Every Thanksgiving, I make vegetarian gravy. And every Thanksgiving, I BLOW PEOPLES’ MINDS at the thought, because I guess a lot of people don’t realize that vegetarian gravy is even possible. Of course it is possible! And there are as many variations of it as they are variations of meat-based gravy!

I guess you’ve gathered from this that I don’t eat meat. Correct! I don’t. I haven’t had Thanksgiving turkey since 1995, AND YET I STILL LIVE AND THRIVE! In fact, really, turkey isn’t even that interesting. There’s LOADS to eat on Thanksgiving. My plate is as heaped as anyone else’s, and it is covered in VEGGIE GRAVY.

You can find lots of recipes, but I’ve had a lot of people ask me to post mine. AND SO, THIS YEAR, I have. I even photographed the process so you could SEE.

Basically, gravy is just SOME LIQUID cooked down and thickened up with a roux. So if you want turkey gravy, you take the pan the turkey’s been in, you get all the juices and bits, you maybe mix in wine or what have you. You reduce, you had flour mixture. Etc. Vegetarian gravy is the same basic idea—you make a strongly flavored vegetable base and add a roux. THIS ONE has a MAGIC ingredient that SOUNDS terrible but is actually VERY GOOD. It’s called nutritional yeast, and it needs a better name immediately. Ask a vegan and he or she will nod knowingly. They all know the power of the N.Y.

This is adapted (barely) from The Passionate Vegetarian by Crescent Dragonwagon, a book I HUGELY recommend. I started making this gravy loosely from her book, but I switched things around based on what I had in my house. So every year I end up doing it different. YOU SHOULD DO THE SAME. 

6 cups of vegetable broth 

about one head’s worth of unpeeled garlic gloves (I only had five cloves, so that’s what I used)

a carrot

onion (I used two fat shallots. I like shallots better.)

a bay leaf

about one teaspoon of whole black peppercorns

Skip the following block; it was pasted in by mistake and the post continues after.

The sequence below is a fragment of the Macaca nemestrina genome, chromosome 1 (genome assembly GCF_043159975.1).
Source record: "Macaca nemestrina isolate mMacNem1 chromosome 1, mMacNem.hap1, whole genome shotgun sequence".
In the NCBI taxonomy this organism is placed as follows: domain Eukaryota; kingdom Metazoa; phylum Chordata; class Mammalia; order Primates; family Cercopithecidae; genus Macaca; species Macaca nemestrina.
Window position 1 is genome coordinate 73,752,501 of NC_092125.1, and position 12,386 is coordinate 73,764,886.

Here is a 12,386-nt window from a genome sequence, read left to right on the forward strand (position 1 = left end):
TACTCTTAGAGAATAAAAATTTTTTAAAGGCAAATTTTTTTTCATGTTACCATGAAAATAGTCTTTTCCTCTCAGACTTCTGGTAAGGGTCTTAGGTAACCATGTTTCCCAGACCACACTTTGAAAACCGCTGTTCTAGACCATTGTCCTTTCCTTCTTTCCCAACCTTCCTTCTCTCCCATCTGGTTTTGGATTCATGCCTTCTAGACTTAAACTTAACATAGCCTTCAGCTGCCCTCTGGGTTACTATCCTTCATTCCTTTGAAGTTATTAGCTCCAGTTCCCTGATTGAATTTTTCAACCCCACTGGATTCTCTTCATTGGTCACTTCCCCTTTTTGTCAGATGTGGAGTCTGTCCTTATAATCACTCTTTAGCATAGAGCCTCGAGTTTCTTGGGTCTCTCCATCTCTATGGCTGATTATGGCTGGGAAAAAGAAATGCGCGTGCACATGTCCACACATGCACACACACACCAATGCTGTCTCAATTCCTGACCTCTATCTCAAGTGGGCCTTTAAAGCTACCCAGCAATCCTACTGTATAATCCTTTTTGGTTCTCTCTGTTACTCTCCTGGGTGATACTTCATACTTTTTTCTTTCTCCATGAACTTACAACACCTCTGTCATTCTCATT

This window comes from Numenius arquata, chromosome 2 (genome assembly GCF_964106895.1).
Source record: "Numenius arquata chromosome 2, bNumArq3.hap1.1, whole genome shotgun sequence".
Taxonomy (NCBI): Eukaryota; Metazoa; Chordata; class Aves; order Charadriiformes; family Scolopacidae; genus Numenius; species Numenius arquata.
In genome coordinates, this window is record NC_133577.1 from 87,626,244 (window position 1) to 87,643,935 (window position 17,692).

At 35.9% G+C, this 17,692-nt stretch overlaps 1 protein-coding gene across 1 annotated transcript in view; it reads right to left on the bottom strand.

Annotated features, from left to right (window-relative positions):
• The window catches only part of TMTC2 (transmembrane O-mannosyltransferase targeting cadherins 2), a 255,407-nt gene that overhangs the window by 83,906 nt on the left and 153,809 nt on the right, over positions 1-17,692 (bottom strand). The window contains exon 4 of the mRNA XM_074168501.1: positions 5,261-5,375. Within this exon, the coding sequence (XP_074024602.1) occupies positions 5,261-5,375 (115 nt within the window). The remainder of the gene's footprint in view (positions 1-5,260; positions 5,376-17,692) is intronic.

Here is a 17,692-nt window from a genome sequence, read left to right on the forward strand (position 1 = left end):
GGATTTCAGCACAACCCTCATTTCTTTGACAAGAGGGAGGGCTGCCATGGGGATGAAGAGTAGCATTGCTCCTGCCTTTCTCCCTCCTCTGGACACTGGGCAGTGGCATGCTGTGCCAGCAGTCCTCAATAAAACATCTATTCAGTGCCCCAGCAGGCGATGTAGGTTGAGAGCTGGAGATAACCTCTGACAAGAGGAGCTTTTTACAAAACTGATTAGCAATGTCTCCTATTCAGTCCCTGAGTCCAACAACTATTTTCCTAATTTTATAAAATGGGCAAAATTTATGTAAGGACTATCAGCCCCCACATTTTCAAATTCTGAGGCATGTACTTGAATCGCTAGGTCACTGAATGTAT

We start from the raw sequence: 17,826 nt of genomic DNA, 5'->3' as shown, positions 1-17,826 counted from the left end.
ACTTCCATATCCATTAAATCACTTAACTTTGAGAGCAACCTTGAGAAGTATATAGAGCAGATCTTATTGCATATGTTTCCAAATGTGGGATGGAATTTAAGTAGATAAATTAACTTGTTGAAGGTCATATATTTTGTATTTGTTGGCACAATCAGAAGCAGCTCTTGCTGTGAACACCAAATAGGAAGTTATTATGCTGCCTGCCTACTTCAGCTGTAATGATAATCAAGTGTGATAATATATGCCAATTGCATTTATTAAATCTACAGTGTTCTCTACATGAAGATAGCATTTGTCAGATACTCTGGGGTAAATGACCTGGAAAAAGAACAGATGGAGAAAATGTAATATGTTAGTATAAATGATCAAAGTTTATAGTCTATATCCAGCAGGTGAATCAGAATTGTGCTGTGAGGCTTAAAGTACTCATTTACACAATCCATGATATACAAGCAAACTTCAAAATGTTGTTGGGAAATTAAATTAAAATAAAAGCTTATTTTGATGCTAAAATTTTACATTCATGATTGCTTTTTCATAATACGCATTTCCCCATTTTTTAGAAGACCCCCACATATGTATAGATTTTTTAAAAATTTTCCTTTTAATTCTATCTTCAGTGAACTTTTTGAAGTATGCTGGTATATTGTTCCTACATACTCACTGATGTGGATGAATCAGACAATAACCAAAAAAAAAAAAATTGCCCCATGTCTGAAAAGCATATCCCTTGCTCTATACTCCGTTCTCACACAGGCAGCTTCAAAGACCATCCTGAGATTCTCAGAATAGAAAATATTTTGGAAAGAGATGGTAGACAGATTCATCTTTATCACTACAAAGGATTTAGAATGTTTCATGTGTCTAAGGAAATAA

1/4-1/2 cup of nutritional yeast* (see explanation below)

3/4 teaspoon paprika

3 tablespoons butter/olive oil/vegan butter substitute

3 tablespoons all-purpose flour


some mushrooms

a few sage leaves (maybe 4)

a few rosemary needles (maybe 4 or 5)

Here is a photo of all my ingredients ready to go. YOU DON’T NEED ALL OF THEM, as I said. I just wanted to take a group photo.


First, you’re going to make the BASE LIQUID. To do this, you take your vegetable stock and you put it in a BIG POT. (I was going to make homemade stock, but my freezer went out during the hurricane and I lost all the veggie scraps I store in there for this very purpose. So I used a vegetarian base from the store. Anything like this will do, any veggie broth. Just make sure it is STRONG in flavor.) Turn the heat on medium. Put the garlic cloves in unpeeled. Just drop them in the pot. Peel the carrot and just cut it in a few BIG pieces. Put those in the pot. Peel and chop your onion or shallots into big pieces. Into the pot. Stick the bay leaf in there. Take about a teaspoon of whole peppercorns and just crush them a little with the flat of a knife. Into the pot. Boom. This part is done. Takes about five minutes. Let that cook on a low to medium heat for 45 minutes or so, partially covered. (And feel free to mess around with this is you have other veggies around. For example, you have a little celery? Chuck a piece in there. One year I had a random turnip. It went into the pot.Got a spring of thyme? Into the pot.)

Basically, you are just making SOME BROTH.